Sites, setting and sampling

A young team of Nepalese psychiatrists collaborated at 16 centers, of which 14 fulfilled the criteria: Kathmandu, Birgunj, Butwal, Nepalgunj, Dharan, Bhairahawa, Patan, Imadol, Jumla, Biratnagar, Birtamode, Dhangadhi, Janakpur and Tansen. Nine of these centers are tertiary care hospitals of medical colleges, while the rest are private establishments providing specialist psychiatric care. The locations were chosen to represent all three terrains (Terai, hills and mountains) of Nepal, which each have unique climates, cultures and population densities. Jumla was the only mountainous center in our study, so it was categorized as hills. Kathmandu, Patan, Imadol, Jumla, Tansen, Dharan and Butwal were from the northern hilly region, and the rest were from the southern Terai belt (plains). Because they were unable to submit data, two of the centers, namely, Pokhara and Chitwan, were excluded from the study. The local investigators could not collect data due to their hospital protocols during the COVID-19 pandemic.

All new cases were taken who had approached the respective center between 17 September and 16 October 2020 and had not been attended by a mental health professional in the last 12 months. Considering the ongoing pandemic, a sample size of 30 was determined as a minimum criterion for each center. A carer was defined as a service provider who attended the patient with an aim to treat. The hospital doctor was an MBBS pass graduate also known as a medical officer. The general practitioner was a postgraduate consultant with an MD in family medicine and emergency. Most of the cases were interviewed by a psychiatrist, while on a few occasions, an intern interviewed the subject. An intern is an undergraduate doctor at the final stage of training after passing 4½ years of an MBBS degree program. The involved interns were posted in the psychiatry departments. They were trained by the local investigators before administering the pathway schedule. These interviews were performed under the supervision of the investigator, who also interviewed the patient, if needed. The interns were instructed to consult in case of any confusion, and their handwritten pro forma were checked later.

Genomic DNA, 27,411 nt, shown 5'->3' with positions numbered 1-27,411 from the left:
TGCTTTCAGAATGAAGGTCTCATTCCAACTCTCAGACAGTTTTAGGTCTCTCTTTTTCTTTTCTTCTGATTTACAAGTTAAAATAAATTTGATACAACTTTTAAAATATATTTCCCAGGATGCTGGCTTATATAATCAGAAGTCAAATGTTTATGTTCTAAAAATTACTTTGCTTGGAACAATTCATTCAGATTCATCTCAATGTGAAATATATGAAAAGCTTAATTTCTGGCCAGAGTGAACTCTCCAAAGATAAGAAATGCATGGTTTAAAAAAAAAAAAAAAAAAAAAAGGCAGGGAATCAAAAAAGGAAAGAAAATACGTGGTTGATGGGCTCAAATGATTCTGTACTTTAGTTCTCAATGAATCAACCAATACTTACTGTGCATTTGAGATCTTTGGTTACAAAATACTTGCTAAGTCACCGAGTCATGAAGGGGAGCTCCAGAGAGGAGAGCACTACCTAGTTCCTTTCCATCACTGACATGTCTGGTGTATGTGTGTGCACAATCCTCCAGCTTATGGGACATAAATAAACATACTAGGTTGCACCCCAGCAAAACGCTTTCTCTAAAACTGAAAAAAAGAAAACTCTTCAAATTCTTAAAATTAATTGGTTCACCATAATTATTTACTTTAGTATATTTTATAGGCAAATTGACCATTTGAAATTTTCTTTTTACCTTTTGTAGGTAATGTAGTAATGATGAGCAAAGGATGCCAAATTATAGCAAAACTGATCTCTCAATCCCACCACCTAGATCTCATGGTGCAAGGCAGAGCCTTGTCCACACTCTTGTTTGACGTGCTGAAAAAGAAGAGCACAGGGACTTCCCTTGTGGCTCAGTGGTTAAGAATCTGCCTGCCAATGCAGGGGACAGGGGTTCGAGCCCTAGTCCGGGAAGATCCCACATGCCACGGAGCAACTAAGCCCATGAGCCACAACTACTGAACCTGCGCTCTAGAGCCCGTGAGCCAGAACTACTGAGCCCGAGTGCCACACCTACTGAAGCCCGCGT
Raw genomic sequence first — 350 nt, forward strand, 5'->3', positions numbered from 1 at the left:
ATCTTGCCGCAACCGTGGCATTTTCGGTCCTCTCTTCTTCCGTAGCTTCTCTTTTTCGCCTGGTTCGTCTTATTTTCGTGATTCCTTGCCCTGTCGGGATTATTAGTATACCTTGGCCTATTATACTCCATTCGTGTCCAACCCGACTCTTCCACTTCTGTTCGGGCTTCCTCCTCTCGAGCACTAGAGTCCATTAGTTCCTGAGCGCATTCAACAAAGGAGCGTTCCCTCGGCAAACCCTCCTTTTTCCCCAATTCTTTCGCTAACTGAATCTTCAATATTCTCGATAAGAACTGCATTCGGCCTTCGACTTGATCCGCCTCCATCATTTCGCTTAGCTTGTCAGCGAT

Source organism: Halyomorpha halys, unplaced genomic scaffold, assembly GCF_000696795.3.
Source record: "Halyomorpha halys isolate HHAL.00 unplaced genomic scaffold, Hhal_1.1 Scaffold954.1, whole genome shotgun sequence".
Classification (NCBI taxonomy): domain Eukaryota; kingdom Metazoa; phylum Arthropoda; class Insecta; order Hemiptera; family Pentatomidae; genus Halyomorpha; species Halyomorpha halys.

This study aimed to delineate the pathway to care for psychiatric patients in Nepal and to compare different parameters, such as the duration of illness, untreated duration of illness, time from the onset of illness to the first carer, time gap and journey duration to reach carers, types of carers, presenting symptoms and treatment received at different caregivers. The individual perspectives from all local investigators were collected through an ad hoc questionnaire. It included 4 questions that asked for subjective responses about unique observations from his or her center, hindrances faced by patients and possible solutions at the regional level. Although the FH role was anticipated from previous studies, those of other carers were not known from Nepal. Finally, the routes taken by all patients were manually combined into one pathway diagram. The diagnoses were made using the ICD-10 categories assigned by the World Health Organization and were categorized as per the carers.


Based on the time-tested methodology of the World Health Organization study of Pathways to Care [1], this study was designed after translating and back-translating the Pathways-to-Care Schedules in Nepali by two bilingual experts. The lead author (A.K.G) was involved in the translation into Nepali, and the back-translation was performed by Sa.S which was proofread by a third volunteer, R.G. The final version was approved by a coauthor (U.V), who had used the form in an Italian and international scenario [8, 9, 16]. When the data were collected, the lead investigators of each center were contacted and requested to provide their perspectives about the findings.

Statistical analyses

SPSS version 22 was used to calculate the means and Chi-square tests. Chi-square was used to find any significant association among diagnoses and the service provider type.


Sociodemographic and clinical profile (Table 1)

Table 1 Sociodemographic and clinical profile of all subjects (N = 489)

Because the flow of patients at Kathmandu, Biratnagar, Patan, Birgunj, Nepalgunj, Bhairahawa and Butwal was excessive, admitting them all was impractical. The maximum possible intake (average size: 45) was determined. On the other hand, Jumla, Janakpur, Birtamode, Dharan, Imadol, Tansen and Dhangadhi were heavily affected by the COVID-19 pandemic, and the data collection was below the target (average: 25). The sample (n) was 489, and the male: female ratio was 247:242. Most of the patients belonged to the survey area (78.93%). The participants came from 60 of the 77 Nepalese districts, and the highest representation was from Morang (10%), followed by Kathmandu (8.60%). The patients represented 6 of the 7 Nepalese states. The majority of the patients belonged to States 5 (24.54%) and 1 (23.11%). More than half (57.87%) of the subjects belonged to the Terai belt, and the rest belonged to the hills of Nepal. The majority of the interviews were conducted in the outpatient psychiatry department (87.32%).